I feel this challenge has tremendous potential for the 21st century. This can transform the way we look at people in orgaisations across the globe in a radically different way. In my experience of working with people of very different backgrounds and skills , with or without management education, I discovered one thing- people with limited formal higher education and little training were capable of delivering outstanding results, comparable to the work of highly educated managers with a lot of training and education at premier institutions. The basis of this was faith in them and lots of encouragement and trust. Understanding this will help save the world , especially developing countries precious resources( time, money, people ). Also, it will help in developing people- sensitive training and education programmes which are not universal in nature but take in to account the very different circumstances which shape human minds and behaviour. One-size -fits -all is a recipe for disaster in the 21st century.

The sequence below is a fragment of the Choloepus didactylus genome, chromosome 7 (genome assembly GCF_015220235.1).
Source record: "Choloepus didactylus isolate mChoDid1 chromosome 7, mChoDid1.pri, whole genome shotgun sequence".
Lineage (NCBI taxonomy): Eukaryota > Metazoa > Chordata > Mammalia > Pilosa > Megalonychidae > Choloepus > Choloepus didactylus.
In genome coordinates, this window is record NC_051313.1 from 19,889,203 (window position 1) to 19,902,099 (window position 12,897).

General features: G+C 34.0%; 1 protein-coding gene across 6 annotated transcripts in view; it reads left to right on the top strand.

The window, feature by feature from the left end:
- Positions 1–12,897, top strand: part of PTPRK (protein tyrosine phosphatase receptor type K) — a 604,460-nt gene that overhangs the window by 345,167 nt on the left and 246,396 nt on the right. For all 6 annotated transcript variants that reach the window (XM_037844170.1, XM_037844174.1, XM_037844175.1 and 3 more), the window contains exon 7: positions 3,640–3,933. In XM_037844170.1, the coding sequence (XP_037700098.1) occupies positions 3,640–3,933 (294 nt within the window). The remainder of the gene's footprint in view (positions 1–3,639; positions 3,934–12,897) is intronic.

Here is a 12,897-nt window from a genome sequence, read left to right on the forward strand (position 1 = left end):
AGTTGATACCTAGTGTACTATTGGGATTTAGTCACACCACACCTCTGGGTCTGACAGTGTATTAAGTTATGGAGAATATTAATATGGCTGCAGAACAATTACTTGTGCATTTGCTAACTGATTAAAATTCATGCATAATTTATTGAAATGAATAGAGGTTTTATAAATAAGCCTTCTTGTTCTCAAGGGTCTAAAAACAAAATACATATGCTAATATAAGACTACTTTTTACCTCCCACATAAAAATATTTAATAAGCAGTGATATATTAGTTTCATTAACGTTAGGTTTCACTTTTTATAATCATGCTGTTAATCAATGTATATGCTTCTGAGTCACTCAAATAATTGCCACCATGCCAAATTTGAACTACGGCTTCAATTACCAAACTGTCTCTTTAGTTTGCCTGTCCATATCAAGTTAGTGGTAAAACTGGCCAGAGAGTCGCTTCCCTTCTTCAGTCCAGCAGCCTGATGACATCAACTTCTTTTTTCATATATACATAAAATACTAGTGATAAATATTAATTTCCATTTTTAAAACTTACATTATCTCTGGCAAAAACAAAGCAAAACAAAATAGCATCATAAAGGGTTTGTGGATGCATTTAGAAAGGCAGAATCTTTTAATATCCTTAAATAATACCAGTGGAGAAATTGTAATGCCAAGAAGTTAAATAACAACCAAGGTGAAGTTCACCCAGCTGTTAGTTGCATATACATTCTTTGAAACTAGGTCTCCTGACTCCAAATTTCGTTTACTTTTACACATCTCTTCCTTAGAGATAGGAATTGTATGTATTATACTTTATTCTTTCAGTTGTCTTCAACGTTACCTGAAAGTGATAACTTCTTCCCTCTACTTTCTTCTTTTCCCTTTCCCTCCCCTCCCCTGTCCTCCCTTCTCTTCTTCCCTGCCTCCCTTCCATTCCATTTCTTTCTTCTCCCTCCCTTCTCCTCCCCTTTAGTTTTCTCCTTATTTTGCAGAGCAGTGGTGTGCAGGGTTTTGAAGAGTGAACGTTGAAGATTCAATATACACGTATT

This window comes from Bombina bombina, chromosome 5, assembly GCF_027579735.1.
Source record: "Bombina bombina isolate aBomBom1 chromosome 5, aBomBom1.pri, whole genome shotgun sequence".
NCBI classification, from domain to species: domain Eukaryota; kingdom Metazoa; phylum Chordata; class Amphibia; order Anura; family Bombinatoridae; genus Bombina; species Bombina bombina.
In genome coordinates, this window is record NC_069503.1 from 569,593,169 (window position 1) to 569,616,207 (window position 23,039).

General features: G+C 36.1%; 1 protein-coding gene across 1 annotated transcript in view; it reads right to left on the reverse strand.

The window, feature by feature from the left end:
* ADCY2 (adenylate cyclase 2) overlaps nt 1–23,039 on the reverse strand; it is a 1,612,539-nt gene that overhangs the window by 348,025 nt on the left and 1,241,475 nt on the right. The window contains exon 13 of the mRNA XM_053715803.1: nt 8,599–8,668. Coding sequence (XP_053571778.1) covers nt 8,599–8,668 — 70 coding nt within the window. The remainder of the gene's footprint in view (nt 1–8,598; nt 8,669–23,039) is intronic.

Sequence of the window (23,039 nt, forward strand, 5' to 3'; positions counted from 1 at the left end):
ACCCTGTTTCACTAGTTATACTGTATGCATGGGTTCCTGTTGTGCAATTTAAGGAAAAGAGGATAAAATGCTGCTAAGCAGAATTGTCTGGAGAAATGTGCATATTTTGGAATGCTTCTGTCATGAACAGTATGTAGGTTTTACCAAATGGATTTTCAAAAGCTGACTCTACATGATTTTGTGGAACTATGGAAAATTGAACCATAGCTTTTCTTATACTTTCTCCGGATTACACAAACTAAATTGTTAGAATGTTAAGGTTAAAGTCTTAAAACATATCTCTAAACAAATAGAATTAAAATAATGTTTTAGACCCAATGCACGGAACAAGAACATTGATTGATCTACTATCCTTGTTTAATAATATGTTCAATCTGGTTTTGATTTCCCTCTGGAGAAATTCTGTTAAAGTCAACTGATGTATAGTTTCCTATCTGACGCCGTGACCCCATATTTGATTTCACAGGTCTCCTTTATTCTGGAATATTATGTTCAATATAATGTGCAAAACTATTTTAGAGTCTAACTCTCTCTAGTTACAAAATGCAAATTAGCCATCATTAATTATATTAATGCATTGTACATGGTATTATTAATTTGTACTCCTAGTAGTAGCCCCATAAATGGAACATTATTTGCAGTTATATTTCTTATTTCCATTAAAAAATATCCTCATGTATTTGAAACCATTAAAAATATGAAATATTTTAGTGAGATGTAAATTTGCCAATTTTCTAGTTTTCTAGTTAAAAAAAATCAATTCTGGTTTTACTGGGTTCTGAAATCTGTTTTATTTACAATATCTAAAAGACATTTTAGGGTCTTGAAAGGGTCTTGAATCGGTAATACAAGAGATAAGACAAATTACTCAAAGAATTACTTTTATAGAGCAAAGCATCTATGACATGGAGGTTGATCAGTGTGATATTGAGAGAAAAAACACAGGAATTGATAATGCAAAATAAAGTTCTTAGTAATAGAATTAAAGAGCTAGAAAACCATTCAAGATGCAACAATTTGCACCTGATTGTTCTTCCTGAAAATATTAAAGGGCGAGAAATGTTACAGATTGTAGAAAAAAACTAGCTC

kerry-oconnor's picture

As I run an employee ideation program in my organization, and I look around at what impedes inventiveness, adaptability, resiliency, and inspiration, its the lack of these qualities: reflective thinking, systems thinking, design thinking, as well as emotional, spiritual, and social intelligence. I believe that getting these qualities into our curricula and conversations will go a long way to helping employees and leaders rediscover their sense of curiosity and possibility.

Of all the challenges, it is this one that has the largest potential to scale to any industry or sector. It helps develop the mindset in individuals and organizational cultures that can tackle any problem or challenge thrown its way.

As it is, you see a lot of management consulting companies bringing various elements of design thinking (empathy, emotional insights, experimentation, prototyping) into their practices, along side more traditional analytical methods. This challenge would be perfecting timed to ride the wave of how do you move beyond design thinking and innovation hype to a practical, long term, sustainable way of being in the 21st century.

sally-bendersky's picture